The first in our new research series, Unify New Way to Work Index, ran between January and February 2014 and surveyed more than 300 executives across the globe focusing on the habits and constructs of successful teams. Among the results was the finding that 94% of respondents work on teams with remote and/or mobile team members.

It also gave some insight into the behavior of successful virtual teams:

  • Those on very successful teams are more personable in their habits. 71 percent of them engage in personal/non-business conversation with colleagues daily or weekly, compared to just 42 percent of those on less successful teams.
  • Successful team members reach out across locations. 86 percent of those on the most successful teams regularly reach out to colleagues at other sites merely to keep in touch
  • Dialogue trumps monologue in successful team meetings. 77 percent of those on highly successful teams say less than a quarter of their meetings are one-way monologues. Only 16% of those on struggling teams can say the same

Successful teams collaborate freely wherever they are. Only 16 percent of those on the most successful teams say they are less likely to voice disagreement on virtual calls than they would in face-to-face meetings; compared to 55 percent of those on less successful teams.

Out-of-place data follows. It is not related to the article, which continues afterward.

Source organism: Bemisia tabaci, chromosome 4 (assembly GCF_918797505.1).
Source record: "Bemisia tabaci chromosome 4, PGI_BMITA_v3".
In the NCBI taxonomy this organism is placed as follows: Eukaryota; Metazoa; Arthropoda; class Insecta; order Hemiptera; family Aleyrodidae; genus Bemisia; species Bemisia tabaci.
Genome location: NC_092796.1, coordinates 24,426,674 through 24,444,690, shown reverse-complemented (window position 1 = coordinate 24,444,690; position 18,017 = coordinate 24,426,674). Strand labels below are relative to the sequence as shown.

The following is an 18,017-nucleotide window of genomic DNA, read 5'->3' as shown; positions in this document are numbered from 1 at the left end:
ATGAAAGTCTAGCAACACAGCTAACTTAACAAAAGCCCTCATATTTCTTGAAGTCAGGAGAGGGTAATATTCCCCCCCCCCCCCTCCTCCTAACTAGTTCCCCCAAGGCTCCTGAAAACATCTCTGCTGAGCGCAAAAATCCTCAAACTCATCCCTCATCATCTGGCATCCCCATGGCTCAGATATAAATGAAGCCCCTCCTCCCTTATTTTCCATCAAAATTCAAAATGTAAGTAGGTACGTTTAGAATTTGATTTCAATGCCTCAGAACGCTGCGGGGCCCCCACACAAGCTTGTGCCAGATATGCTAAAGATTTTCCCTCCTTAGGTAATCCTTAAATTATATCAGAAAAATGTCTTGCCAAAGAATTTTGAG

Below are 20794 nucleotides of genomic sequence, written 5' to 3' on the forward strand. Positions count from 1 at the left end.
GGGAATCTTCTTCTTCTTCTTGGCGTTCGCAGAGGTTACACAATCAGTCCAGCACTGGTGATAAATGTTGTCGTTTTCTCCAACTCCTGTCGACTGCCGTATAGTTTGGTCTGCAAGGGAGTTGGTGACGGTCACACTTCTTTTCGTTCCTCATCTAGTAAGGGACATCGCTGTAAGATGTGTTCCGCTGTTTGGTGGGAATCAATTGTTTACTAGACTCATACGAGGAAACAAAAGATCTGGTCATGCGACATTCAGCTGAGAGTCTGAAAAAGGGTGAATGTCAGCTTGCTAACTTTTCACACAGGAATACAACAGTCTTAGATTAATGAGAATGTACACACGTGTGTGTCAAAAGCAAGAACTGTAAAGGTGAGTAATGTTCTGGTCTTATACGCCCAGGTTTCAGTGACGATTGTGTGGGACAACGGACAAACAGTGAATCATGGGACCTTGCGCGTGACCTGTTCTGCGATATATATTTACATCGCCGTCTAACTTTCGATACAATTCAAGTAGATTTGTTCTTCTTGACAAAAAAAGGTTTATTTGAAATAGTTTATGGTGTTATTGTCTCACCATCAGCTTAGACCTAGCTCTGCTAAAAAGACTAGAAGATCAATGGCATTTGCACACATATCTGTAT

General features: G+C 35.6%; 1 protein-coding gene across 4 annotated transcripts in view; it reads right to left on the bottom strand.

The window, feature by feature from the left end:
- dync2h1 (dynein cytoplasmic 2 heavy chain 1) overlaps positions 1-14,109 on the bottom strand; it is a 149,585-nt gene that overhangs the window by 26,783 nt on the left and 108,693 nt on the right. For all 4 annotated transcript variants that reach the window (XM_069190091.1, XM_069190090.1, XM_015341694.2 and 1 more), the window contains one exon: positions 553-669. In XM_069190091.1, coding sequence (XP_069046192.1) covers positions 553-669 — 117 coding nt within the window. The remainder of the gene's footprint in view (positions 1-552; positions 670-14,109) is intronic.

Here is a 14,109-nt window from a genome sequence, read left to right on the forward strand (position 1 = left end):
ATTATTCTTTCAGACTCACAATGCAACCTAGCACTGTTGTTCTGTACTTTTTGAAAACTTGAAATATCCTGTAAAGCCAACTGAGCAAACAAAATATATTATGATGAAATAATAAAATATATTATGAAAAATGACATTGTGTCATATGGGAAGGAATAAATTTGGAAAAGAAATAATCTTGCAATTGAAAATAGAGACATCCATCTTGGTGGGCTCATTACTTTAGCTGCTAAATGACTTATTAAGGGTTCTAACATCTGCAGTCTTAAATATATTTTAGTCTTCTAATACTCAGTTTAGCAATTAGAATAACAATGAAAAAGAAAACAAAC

I fully appreciate that we are all extremely busy – but I promise you if do make an increased personal effort with your virtual team members – you will reap the benefits. So what are you waiting for? Open your calendar now and book a short virtual coffee break with a colleague you don’t see often, or ever…

It will be the cornerstone of a whole new way to work.

Sally Harrison is the head of social media for Unify, a provider of enterprise communications and collaboration solutions. Since October Unify has placed a huge emphasis on the new way to work – and that while technology is important, it is people’s mindsets and behavior that need to adapt.

Collaboration Week Tweetjam

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As part of our Collaboration Week, we’re giving you the opportunity to ask Professor Lynda Gratton and Hot Spots Movement COO Tina Schneidermann questions about collaboration and join the conversation to share your own perspective.